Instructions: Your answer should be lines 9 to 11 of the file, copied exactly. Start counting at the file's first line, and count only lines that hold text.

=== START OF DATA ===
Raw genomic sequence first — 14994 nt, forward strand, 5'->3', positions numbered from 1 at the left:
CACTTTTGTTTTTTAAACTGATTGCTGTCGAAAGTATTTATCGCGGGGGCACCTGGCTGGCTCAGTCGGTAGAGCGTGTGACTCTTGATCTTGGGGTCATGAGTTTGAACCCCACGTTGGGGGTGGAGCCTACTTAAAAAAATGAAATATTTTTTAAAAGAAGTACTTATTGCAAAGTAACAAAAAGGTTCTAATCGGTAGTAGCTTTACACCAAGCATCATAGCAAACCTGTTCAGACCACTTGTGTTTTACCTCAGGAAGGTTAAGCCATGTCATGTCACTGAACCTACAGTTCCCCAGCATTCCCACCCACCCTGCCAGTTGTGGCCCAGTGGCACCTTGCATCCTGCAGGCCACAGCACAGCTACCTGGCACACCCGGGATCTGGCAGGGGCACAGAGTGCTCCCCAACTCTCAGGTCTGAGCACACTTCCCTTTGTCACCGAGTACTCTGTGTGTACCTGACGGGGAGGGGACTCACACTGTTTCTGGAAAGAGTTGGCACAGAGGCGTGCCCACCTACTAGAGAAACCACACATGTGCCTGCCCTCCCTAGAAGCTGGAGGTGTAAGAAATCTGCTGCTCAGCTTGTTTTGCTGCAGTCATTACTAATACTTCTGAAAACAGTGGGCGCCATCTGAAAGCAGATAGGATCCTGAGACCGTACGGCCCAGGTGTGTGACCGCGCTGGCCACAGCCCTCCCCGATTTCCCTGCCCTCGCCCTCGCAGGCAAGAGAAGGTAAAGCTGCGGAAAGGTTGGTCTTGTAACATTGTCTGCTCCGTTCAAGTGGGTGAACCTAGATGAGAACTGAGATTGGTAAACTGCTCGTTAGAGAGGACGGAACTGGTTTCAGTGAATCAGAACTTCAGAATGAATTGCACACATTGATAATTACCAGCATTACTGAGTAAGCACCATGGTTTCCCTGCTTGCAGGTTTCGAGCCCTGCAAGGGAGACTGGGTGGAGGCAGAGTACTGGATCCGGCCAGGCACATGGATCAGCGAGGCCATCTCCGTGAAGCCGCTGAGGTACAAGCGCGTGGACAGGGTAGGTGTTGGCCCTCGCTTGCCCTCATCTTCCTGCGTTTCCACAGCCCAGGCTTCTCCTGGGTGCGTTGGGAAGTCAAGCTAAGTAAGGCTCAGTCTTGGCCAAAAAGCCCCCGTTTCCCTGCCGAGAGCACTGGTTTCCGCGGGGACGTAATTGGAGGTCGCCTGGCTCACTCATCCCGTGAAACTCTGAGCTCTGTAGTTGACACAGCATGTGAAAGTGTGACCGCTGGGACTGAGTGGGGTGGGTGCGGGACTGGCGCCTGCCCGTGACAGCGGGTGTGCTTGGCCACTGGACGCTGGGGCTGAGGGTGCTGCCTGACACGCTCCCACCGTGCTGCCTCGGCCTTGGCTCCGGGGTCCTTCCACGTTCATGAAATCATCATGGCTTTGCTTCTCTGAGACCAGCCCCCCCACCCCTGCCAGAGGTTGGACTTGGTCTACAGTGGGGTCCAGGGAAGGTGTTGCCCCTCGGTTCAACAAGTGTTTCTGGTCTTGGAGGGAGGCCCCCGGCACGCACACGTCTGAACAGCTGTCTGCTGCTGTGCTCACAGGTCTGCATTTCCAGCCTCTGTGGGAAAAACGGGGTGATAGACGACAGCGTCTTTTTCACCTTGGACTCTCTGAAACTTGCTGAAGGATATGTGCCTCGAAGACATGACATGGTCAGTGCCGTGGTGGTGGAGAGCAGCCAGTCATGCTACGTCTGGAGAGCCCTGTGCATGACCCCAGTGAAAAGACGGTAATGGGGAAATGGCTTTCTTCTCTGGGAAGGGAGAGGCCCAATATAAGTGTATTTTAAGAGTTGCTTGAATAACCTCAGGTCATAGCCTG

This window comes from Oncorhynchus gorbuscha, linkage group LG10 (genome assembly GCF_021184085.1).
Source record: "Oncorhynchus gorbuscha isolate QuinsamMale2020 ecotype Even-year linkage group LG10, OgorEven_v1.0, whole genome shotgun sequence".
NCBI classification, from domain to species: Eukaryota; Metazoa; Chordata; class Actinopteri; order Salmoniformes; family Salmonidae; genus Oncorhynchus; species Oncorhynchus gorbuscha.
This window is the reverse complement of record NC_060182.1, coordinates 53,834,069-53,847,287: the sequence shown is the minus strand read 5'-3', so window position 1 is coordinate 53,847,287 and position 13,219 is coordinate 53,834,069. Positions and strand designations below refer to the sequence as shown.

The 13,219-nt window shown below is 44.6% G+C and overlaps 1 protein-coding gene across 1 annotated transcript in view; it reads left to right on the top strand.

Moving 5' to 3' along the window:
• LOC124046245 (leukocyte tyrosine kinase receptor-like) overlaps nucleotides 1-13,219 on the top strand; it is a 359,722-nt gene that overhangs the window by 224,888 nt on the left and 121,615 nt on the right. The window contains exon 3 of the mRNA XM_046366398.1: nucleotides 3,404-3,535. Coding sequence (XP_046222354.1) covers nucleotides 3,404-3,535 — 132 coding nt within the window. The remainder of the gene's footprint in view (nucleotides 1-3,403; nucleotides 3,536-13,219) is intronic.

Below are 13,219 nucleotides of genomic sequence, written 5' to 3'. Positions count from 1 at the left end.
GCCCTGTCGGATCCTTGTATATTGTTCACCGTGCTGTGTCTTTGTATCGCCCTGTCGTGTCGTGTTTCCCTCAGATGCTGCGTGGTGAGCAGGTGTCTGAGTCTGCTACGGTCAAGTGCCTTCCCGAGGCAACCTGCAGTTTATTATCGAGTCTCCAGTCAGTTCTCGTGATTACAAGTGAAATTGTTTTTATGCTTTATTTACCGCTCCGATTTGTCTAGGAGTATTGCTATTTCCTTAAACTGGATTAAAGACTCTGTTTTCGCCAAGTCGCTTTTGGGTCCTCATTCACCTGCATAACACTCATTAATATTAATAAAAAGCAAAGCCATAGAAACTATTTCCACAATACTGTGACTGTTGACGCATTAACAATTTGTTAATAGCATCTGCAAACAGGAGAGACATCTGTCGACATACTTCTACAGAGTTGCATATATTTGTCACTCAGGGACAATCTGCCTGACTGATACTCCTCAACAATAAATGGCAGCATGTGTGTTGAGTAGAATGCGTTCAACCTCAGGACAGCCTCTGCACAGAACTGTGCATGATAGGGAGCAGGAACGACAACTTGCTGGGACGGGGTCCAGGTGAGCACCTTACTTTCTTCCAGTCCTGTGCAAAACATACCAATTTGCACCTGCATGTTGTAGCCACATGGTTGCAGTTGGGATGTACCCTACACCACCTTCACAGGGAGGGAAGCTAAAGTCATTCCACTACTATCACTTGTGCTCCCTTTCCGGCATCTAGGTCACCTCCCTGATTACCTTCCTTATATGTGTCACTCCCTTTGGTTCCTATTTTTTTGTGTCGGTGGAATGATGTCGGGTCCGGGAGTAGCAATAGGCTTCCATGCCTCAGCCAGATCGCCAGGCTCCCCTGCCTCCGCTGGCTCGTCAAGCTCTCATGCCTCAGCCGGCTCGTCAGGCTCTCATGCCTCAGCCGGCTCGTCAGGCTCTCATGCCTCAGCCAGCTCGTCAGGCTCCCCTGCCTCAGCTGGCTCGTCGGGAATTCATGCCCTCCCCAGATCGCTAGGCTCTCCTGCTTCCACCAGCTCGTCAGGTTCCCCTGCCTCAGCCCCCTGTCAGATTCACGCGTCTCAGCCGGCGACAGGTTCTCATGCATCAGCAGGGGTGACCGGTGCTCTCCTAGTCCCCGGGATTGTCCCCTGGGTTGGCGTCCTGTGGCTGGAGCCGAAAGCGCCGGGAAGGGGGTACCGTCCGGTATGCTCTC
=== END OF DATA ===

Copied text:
• LOC124046245 (leukocyte tyrosine kinase receptor-like) overlaps nucleotides 1-13,219 on the top strand; it is a 359,722-nt gene that overhangs the window by 224,888 nt on the left and 121,615 nt on the right. The window contains exon 3 of the mRNA XM_046366398.1: nucleotides 3,404-3,535. Coding sequence (XP_046222354.1) covers nucleotides 3,404-3,535 — 132 coding nt within the window. The remainder of the gene's footprint in view (nucleotides 1-3,403; nucleotides 3,536-13,219) is intronic.

Below are 13,219 nucleotides of genomic sequence, written 5' to 3'. Positions count from 1 at the left end.
GCCCTGTCGGATCCTTGTATATTGTTCACCGTGCTGTGTCTTTGTATCGCCCTGTCGTGTCGTGTTTCCCTCAGATGCTGCGTGGTGAGCAGGTGTCTGAGTCTGCTACGGTCAAGTGCCTTCCCGAGGCAACCTGCAGTTTATTATCGAGTCTCCAGTCAGTTCTCGTGATTACAAGTGAAATTGTTTTTATGCTTTATTTACCGCTCCGATTTGTCTAGGAGTATTGCTATTTCCTTAAACTGGATTAAAGACTCTGTTTTCGCCAAGTCGCTTTTGGGTCCTCATTCACCTGCATAACACTCATTAATATTAATAAAAAGCAAAGCCATAGAAACTATTTCCACAATACTGTGACTGTTGACGCATTAACAATTTGTTAATAGCATCTGCAAACAGGAGAGACATCTGTCGACATACTTCTACAGAGTTGCATATATTTGTCACTCAGGGACAATCTGCCTGACTGATACTCCTCAACAATAAATGGCAGCATGTGTGTTGAGTAGAATGCGTTCAACCTCAGGACAGCCTCTGCACAGAACTGTGCATGATAGGGAGCAGGAACGACAACTTGCTGGGACGGGGTCCAGGTGAGCACCTTACTTTCTTCCAGTCCTGTGCAAAACATACCAATTTGCACCTGCATGTTGTAGCCACATGGTTGCAGTTGGGATGTACCCTACACCACCTTCACAGGGAGGGAAGCTAAAGTCATTCCACTACTATCACTTGTGCTCCCTTTCCGGCATCTAGGTCACCTCCCTGATTACCTTCCTTATATGTGTCACTCCCTTTGGTTCCTATTTTTTTGTGTCGGTGGAATGATGTCGGGTCCGGGAGTAGCAATAGGCTTCCATGCCTCAGCCAGATCGCCAGGCTCCCCTGCCTCCGCTGGCTCGTCAAGCTCTCATGCCTCAGCCGGCTCGTCAGGCTCTCATGCCTCAGCCGGCTCGTCAGGCTCTCATGCCTCAGCCAGCTCGTCAGGCTCCCCTGCCTCAGCTGGCTCGTCGGGAATTCATGCCCTCCCCAGATCGCTAGGCTCTCCTGCTTCCACCAGCTCGTCAGGTTCCCCTGCCTCAGCCCCCTGTCAGATTCACGCGTCTCAGCCGGCGACAGGTTCTCATGCATCAGCAGGGGTGACCGGTGCTCTCCTAGTCCCCGGGATTGTCCCCTGGGTTGGCGTCCTGTGGCTGGAGCCGAAAGCGCCGGGAAGGGGGTACCGTCCGGTATGCTCTC